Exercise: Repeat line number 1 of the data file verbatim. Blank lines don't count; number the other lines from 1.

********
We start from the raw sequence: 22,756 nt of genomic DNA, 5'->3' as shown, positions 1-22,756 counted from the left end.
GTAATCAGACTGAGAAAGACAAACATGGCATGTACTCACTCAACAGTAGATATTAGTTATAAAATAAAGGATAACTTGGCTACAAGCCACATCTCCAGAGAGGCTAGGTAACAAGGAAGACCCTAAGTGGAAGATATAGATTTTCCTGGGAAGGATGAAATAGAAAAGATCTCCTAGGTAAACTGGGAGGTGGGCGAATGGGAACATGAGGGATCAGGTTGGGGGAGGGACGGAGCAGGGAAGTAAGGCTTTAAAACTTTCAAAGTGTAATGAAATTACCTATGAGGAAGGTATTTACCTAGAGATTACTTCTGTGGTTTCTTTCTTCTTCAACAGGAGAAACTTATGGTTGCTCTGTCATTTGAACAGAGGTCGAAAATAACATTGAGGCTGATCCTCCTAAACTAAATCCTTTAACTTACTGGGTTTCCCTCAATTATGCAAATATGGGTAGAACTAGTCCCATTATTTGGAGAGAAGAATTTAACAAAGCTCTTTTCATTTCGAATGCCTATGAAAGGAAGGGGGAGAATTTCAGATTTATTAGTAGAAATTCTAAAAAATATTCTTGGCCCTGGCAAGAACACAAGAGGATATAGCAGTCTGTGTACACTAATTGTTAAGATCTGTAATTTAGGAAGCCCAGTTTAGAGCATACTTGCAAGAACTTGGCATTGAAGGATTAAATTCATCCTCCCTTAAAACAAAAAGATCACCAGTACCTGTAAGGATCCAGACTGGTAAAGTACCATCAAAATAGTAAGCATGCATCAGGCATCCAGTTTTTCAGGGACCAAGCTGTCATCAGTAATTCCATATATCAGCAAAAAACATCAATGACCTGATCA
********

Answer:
We start from the raw sequence: 22,756 nt of genomic DNA, 5'->3' as shown, positions 1-22,756 counted from the left end.